The US Army has validated the tactical networking capabilities of BAE Systems-built Phoenix-2C networking radios during exercises recently concluded at Fort Huachuca in Arizona, US.
The radios were successful in doubling the army’s mid-tier network requirement by facilitating communication between soldiers over a 20km range during testing, which was conducted earlier this month.
Exercises marked the start of candidate capabilities evaluation for mid-tier networking radios, and also formed part of an excursion linked to network integration evaluation (NIE) 13.1 exercise providing feedback to the army as it progressed through assessments.
BAE Systems communications and control solutions vice president and general manager Joseph Senftle said: "We have developed a radio that gives our soldiers a critical advantage, by seamlessly, securely, and reliably bridging the communications gap between the soldiers on the ground, both on the front lines and in the rear, and those at headquarters."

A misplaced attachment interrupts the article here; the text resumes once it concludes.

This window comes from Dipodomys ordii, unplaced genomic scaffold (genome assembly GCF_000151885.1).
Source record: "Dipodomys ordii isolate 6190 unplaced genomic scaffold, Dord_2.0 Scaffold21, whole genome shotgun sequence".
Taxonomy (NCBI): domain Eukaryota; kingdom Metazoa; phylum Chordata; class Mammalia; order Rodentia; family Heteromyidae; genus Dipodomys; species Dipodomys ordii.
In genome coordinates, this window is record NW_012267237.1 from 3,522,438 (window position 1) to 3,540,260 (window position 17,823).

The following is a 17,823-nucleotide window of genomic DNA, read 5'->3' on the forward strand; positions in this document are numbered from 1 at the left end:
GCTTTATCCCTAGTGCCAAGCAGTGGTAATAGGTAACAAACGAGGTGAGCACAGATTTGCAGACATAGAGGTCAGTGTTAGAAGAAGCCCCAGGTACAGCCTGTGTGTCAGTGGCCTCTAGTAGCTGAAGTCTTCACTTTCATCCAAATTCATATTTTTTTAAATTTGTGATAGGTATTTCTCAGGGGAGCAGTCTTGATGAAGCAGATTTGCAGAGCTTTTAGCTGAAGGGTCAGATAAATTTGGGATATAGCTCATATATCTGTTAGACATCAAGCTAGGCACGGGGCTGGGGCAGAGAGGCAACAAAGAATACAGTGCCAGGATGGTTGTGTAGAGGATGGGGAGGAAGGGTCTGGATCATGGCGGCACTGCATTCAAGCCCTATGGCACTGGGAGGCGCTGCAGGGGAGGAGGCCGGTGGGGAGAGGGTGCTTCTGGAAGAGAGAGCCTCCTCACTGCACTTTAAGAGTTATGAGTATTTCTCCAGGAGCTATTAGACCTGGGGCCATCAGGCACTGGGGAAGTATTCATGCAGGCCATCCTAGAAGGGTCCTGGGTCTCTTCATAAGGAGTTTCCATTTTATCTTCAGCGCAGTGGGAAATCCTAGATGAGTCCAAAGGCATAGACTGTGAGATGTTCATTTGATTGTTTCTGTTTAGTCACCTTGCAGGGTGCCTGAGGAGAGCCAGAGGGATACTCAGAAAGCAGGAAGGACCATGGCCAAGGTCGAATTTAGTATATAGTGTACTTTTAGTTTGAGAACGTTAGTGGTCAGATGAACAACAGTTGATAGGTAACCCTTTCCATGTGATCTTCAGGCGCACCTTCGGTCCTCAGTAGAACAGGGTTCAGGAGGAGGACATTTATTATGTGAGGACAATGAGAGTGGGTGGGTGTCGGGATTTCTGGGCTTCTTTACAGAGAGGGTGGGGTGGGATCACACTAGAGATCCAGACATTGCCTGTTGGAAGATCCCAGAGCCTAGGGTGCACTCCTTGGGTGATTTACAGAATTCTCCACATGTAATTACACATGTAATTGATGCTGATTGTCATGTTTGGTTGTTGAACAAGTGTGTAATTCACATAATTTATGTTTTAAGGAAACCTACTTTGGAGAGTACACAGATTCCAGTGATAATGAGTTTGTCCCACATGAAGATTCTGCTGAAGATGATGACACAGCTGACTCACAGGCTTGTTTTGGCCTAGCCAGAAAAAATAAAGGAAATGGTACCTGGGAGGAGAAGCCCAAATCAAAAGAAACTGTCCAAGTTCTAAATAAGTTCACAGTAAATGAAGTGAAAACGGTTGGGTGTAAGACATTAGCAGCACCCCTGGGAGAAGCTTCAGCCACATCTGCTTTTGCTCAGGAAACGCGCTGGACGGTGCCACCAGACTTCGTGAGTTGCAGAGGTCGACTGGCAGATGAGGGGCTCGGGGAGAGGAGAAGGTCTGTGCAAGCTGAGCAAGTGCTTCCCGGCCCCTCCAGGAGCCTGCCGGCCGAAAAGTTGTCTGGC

Introduced by BAE in October in response to the army’s request for proposal (RFP) for a non-developmental mid-tier networking vehicular radio (MNVR) solution, the Phoenix radios are designed to provide secure, jam-resistant communications between headquarters and dismounted soldiers.
Available in three variants, the high-throughput radio is capable of operating both next-generation, government-owned wideband networking waveform (WNW) and the soldier radio waveform (SRW) for use in multiple configurations.
Demonstrating full interoperability with existing joint tactical radio systems (JTRS), the new device helps simplify end-user training and adoption processes, and also offers full anti-jam modes in WNW to safeguard communications in hostile environments.
Designed using commercial technology, the off-the-shelf radio system features a low size, weight, and power design to support easy integration into the existing radio space present on the army’s ground combat vehicles (GCVs).
Image: Phoenix radios doubled the US Army’s mid-tier network requirement during recent exercises in Arizona, US. Photo: courtesy of BAE Systems.